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Mumbai: City swelters at 40.9 degree Celsius

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At first, the maximum temperature of the city crossed 40-degree Celsius this year. Not only this but with a 40.9-degree Celsius temperature recorded in Mumbai on Saturday, it is not just the highest maximum temperature for the season, it was also the third-highest temperature recorded for March over the last decade.

At 40.9 degrees maximum temperatures are just less than one degree as compared to the all-time highest maximum temperature recorded for March at 41.7 degrees Celsius which was recorded on March 28, 1956.

Previously over the past 10 years in March 2018, maximum temperatures were seen touching 41 degrees and also in March 2011 when it touched 41.3 degrees on March 17, revealed data shared by the Indian Meteorological department’s Regional Meteorological Centre (RMC).

“Given the fact that month of March sees transition with Summer setting in, the highest temperatures recorded during March in Mumbai have ranged between 38 to 40 degree Celsius while the all time record for the highest maximum temperature recorded for March is 41.7 degree Celsius on March 28, 1956,” said an IMD official

IMD officials said that the rise in temperatures was owing to the heatwave conditions that are prevailing over the North and South Konkan region and will continue for the next 24 hours. They have predicted a gradual reduction in maximum temperatures over the coast for a few days.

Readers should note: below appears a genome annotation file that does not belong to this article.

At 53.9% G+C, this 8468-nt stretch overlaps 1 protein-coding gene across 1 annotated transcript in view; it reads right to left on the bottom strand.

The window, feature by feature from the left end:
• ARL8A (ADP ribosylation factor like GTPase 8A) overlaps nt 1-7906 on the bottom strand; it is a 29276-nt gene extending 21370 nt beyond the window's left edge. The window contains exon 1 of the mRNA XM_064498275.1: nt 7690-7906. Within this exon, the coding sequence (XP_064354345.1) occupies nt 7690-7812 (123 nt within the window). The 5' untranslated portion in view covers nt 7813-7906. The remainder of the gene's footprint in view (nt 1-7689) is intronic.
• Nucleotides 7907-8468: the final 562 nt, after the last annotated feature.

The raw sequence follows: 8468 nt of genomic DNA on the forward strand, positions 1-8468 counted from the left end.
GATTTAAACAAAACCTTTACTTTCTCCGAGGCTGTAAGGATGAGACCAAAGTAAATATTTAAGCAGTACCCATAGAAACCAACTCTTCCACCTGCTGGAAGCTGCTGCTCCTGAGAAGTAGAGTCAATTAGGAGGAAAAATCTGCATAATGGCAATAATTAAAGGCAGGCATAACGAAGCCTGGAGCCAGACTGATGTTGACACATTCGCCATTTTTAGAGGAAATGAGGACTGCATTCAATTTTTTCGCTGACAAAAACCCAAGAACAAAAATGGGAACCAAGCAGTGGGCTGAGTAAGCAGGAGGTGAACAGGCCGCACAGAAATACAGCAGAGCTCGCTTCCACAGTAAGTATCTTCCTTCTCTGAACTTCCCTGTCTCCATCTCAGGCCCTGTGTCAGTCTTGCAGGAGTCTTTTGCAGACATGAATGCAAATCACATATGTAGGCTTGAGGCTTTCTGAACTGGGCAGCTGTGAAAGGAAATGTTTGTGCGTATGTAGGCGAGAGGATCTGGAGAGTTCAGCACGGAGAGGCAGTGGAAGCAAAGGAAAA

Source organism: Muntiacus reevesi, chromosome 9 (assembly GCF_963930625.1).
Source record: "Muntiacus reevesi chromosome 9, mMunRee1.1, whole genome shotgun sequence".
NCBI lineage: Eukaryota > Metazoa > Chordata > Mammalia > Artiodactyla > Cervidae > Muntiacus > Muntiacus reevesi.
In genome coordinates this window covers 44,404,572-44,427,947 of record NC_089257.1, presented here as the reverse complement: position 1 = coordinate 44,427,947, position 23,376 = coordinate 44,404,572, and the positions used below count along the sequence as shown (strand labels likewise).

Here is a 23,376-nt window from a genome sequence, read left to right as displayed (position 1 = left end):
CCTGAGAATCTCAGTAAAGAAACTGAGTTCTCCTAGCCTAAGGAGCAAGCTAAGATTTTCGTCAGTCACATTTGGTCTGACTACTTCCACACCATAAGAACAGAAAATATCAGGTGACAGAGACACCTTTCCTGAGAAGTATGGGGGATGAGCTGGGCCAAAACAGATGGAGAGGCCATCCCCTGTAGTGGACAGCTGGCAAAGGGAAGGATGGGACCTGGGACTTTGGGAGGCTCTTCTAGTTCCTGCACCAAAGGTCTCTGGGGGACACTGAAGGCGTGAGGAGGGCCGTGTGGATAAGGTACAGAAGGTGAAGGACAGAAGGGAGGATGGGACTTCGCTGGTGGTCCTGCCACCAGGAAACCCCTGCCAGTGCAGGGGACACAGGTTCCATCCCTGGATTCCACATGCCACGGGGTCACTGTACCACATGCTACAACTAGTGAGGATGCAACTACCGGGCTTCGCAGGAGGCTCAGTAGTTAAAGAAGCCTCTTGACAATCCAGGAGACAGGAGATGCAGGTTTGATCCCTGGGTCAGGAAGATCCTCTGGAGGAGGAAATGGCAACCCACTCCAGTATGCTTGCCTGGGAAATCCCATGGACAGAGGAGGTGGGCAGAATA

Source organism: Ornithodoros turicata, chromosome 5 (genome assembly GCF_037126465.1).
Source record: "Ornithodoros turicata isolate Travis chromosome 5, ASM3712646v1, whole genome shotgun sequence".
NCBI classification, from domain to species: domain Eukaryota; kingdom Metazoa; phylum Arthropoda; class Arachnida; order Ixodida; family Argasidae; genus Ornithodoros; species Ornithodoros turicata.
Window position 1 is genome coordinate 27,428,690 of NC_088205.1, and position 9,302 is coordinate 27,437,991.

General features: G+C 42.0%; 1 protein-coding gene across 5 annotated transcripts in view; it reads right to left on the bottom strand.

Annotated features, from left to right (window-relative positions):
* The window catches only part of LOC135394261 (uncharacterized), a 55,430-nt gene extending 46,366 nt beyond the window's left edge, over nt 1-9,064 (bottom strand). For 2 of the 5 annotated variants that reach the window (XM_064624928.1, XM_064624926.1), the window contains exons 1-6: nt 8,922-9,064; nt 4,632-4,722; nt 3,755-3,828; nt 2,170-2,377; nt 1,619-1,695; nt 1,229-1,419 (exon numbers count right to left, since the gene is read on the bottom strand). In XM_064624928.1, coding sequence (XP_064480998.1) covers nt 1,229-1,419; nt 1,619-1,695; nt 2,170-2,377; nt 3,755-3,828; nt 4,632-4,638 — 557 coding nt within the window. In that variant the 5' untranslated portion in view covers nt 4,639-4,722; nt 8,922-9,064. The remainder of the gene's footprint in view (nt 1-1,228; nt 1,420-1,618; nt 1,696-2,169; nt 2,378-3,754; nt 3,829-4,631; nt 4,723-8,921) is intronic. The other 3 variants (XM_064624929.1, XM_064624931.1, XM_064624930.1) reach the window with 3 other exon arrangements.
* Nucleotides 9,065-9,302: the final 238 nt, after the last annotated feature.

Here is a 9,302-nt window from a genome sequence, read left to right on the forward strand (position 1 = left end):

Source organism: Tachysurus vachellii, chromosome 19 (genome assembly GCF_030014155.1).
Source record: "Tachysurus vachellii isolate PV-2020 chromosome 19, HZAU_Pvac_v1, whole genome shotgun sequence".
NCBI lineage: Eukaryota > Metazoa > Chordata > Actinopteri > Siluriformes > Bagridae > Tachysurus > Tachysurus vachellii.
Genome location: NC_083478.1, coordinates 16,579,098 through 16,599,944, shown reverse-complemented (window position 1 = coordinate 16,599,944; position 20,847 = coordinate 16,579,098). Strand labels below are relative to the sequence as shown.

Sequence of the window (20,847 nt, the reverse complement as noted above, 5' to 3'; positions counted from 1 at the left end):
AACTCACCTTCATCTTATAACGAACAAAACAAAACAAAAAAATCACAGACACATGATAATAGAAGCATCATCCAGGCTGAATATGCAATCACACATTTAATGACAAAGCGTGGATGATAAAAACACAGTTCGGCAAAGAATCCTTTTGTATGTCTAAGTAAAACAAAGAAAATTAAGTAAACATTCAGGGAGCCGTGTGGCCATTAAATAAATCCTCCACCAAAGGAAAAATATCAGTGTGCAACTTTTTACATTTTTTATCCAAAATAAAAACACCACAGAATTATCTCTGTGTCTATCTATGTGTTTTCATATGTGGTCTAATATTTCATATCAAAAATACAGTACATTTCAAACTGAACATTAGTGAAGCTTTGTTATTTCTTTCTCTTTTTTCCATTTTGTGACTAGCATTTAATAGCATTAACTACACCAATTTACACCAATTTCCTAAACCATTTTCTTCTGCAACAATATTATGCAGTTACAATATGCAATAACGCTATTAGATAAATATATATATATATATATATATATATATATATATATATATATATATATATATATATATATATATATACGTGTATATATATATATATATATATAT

The maximum temperatures recorded by the IMD Santacruz observatory on Saturday was 40.9 degrees celsius which was 7.7 degree above normal while the IMD Colaba observatory recorded maximum temperatures of 38 degrees which were six degrees above normal. The relative humidity (RH) recorded by the Colaba and Santacruz observatory was 46% and 24% respectively.

Meanwhile, the minimum temperatures recorded by the Colaba and Santacruz observatory too were on the higher side. The Santacruz observatory recorded minimum temperatures of 25 degrees and the Colaba observatory 22.2 degrees celsius. The RH recorded by the IMD Colaba and Santacruz observatory was 58 per cent and 30 percent.

“The winds are coming from Rajasthan which is hot and dry. These are northeasterly winds and because of subsidence of hot air temperature rises,” said Shubhangi Bhute, scientist IMD Mumbai.

IMD officials said that Mumbaikars should prevent suffering a heatstroke which is very likely in the next couple of days. ” It is very important to keep yourself hydrated, wear light colour cotton clothes as much as possible and avoid long exposure in the direct sun during noon,” an official said.

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